Good Money Management Is About Avoiding Dumb Mistakes

Corey —  October 25, 2010

Personal finance doesn't need to be complicated.       Good money management isn’t about making all the smartest moves. It’s about avoiding the dumb mistakes. You don’t need the perfect budgeting method, the highest interest rates on your savings, the best investing strategy, or a flawless system for managing your money. Those things certainly won’t hurt you, but they’re not essential for financial success either.

       Learning to avoid the major pitfalls in personal finance is all you really need to be moderately successful. Getting a hold on the basics of personal finance is enough to get you most of the way there. The advanced stuff only helps you improve your success once you’ve gone as far as the simple stuff can take you. Let’s talk about a few examples so you can see what I’m saying.


       Dumb Mistake: Spending more than you earn.

       The Basics: Don’t spend more than you earn!

       It’s so simple that it almost sounds stupid, but spending less than you earn (or earning more than you spend…) is by far the most important step in personal finance success. Without it, you’ll be floundering in debt and never getting ahead. But with it, you’ll be well on your way to controlling your money and putting it to work for you.


       Dumb Mistake: Having no savings at all.

       The Basics: Keep an appropriate amount in savings for emergencies.

       Without some savings in place, you’ll have to rely on credit or gifts to cover your emergencies. High interest rates can crush your financial progress if you don’t repay quickly. And relying on gifts isn’t likely to produce much success if people keep seeing you make poor financial choices – eventually their generosity will dry up. Having access to savings will help you weather hard times and give you the ability to seize good opportunities that come along.


       Dumb Mistake: Ignoring insurance because you think you can’t afford it.

       The Basics: Make sure your major risks (life, disability, home, auto, health) are covered if they need to be.

       I’m not a big fan of insurance myself, so I can understand why people tend to ignore it and put it off. It can be confusing and it’s difficult to get objective advice from someone who’s not just out to sell you a policy so they can get a commission. But taking time to learn about insurance, figuring out how much you need (if any), and shopping around for policies will be well worth the reward. Insurance can help protect the financial progress you have made and ensure that setbacks won’t destroy your finances.


       Dumb Mistake: Saving nothing for retirement and hoping it all just works out.

       The Basics: Take a little time to estimate how much income you’ll need for retirement, save the right amount every year, and invest in it in a low-cost, diversified portfolio of index funds with an appropriate asset allocation.

       Ignoring retirement because you’re not sure what to do isn’t going to help anything. Too many people wait until 10 years before they want to retire to start thinking about whether they have enough saved or not. That’s just about the dumbest thing you can do in retirement planning because there’s very little you can do at that point without some drastic changes to your life. But a little basic knowledge and small time commitment can help you come up with a plan to save a bit each year for retirement. Revisit that plan every few years and you can approach retirement with more confidence.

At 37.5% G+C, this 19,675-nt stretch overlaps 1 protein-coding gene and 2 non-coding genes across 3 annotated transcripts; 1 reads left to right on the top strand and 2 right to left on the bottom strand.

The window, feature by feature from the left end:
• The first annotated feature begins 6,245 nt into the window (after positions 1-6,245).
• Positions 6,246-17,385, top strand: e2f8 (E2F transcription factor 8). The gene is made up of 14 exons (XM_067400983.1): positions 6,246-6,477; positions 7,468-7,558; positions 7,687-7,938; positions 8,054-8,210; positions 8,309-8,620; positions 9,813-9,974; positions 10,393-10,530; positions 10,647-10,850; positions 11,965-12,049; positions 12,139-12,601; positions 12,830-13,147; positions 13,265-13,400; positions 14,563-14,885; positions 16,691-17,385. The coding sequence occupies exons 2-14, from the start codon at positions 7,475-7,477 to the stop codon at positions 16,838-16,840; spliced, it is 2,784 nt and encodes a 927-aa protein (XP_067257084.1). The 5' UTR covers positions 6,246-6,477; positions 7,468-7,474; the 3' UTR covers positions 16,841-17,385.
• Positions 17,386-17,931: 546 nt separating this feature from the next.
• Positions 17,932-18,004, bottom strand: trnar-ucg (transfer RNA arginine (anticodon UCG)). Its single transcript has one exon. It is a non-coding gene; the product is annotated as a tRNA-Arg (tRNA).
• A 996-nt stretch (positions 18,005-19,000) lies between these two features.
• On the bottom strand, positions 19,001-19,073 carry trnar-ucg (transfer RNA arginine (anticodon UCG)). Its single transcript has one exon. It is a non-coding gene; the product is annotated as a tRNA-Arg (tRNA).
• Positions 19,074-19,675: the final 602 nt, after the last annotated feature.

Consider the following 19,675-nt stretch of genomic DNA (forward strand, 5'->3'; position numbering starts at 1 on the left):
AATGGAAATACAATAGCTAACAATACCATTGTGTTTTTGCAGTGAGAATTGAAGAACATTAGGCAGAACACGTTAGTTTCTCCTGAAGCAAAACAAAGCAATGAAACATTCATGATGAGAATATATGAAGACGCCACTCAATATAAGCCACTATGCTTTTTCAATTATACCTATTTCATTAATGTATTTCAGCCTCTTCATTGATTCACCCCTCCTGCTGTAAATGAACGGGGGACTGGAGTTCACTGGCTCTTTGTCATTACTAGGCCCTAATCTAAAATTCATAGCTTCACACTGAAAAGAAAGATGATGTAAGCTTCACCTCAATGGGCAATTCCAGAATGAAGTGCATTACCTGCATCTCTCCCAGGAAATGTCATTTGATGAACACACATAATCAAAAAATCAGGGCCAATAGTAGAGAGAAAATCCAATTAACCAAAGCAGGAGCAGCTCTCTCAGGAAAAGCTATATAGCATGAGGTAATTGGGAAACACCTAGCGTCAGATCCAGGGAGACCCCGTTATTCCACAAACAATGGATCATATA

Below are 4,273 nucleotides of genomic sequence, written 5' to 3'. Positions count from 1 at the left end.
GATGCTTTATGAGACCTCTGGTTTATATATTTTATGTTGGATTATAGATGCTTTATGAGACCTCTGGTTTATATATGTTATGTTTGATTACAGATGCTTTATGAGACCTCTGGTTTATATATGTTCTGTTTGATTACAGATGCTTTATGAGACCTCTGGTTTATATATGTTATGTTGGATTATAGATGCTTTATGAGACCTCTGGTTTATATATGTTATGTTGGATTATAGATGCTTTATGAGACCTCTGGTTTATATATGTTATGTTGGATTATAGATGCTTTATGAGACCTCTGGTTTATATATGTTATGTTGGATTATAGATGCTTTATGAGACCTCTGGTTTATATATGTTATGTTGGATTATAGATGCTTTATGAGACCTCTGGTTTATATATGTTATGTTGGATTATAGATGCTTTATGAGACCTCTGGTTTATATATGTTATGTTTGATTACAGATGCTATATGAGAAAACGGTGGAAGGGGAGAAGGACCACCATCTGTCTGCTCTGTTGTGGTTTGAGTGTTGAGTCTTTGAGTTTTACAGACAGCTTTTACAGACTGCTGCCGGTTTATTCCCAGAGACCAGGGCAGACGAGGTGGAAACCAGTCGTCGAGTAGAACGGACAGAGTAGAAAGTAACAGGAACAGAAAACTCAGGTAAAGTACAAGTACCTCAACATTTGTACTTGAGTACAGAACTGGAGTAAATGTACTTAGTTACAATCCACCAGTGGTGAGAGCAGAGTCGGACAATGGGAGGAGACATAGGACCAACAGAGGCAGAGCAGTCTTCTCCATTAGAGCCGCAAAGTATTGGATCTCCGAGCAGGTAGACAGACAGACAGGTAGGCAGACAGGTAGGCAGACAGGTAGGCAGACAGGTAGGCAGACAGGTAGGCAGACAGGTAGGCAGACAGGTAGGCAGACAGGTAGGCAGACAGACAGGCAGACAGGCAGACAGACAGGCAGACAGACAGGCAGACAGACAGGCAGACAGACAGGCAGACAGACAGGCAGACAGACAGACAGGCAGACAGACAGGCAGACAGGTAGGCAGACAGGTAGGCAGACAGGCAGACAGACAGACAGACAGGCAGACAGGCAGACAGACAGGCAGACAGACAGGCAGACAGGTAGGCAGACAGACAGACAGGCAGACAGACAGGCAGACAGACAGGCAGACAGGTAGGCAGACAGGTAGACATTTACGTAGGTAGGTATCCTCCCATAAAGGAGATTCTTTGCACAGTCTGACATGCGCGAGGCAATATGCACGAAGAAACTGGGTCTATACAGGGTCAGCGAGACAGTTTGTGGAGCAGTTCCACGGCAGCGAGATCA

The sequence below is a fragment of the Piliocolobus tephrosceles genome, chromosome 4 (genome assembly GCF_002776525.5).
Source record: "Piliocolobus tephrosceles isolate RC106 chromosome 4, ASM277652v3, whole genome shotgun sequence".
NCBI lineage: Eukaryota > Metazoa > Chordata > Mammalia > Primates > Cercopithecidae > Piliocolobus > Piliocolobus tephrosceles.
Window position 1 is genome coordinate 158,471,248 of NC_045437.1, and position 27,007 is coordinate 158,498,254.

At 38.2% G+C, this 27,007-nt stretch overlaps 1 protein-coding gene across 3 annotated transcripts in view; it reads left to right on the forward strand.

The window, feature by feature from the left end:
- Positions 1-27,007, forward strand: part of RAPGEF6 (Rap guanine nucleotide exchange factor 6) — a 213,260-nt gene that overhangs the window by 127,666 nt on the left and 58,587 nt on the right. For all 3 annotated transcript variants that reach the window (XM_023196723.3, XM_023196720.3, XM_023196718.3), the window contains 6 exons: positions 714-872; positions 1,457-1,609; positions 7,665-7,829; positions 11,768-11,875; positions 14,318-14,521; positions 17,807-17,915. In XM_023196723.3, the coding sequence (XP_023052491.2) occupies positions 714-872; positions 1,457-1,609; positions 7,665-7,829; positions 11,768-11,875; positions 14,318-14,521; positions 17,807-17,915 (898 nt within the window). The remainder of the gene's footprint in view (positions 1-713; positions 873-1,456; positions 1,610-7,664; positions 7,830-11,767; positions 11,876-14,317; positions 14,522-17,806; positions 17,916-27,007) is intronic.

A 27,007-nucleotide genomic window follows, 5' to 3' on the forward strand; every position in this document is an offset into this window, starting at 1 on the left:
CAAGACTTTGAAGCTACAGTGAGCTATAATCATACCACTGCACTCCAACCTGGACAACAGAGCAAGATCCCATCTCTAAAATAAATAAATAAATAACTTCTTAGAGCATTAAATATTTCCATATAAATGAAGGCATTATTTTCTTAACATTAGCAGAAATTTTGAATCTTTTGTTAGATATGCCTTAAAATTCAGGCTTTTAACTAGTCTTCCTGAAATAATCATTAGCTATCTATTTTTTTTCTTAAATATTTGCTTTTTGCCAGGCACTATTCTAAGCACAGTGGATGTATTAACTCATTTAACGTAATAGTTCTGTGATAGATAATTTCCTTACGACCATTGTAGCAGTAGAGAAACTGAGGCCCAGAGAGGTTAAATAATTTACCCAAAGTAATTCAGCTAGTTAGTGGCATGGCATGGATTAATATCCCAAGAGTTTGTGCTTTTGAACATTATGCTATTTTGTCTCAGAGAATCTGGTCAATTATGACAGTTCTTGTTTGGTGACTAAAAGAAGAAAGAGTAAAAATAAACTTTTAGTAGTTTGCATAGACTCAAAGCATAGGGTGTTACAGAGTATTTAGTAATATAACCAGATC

Stop Worrying and Get Started!

       The basics of personal finance will get you a long way in your journey but not if you don’t start implementing them now. Yes, there’s much more to discuss about personal finance than the few things I’ve laid out here. But these few examples show that just a little basic knowledge will get you most of the way there. You can worry about all the complicated stuff as you get farther along, but if you don’t start using the basics now you’ll never get to a point where the complex stuff even begins to matter.

       So stop worrying about whether you’ve got it all figured out yet. If you know the basics, start doing that stuff now. You can improve things as you go along to increase your chances of success, but neglecting the basics will ensure that you’ll never have to worry about all the advance moves you could make in the future. Master the basics and you’ll be fine!

photo credit: (Eric W├╝stenhagen on Flickr)



Corey is currently pursuing a Master of Arts degree in religion. While he enjoys learning and writing about Christianity, another one of his new passions is writing about personal finances in order to help others make wise decisions with their money.

4 responses to Good Money Management Is About Avoiding Dumb Mistakes

  1. I like what you said here – you have to start with the basics. Even if you want to be a millionaire at retirement, you still need to start saving that first dollar.

    The mistakes involving retirement and spending usually stem from procrastination. Everyone’s financial situation is different and there is no perfect percentage for saving – but you have to start with something.

  2. Thanks, Tim! It’s really about realizing that the basic, simple steps will get you most of the way there. And those steps are simple enough that you just need to start working on them rather than procrastinating. The nice thing is you don’t have to do everything at once. By focusing on one area at a time, you can drastically improve your finances over the space of a year or two. We just tend to make it hard on ourselves by getting distracted and trying to do it all at the same time. Thanks for commenting!

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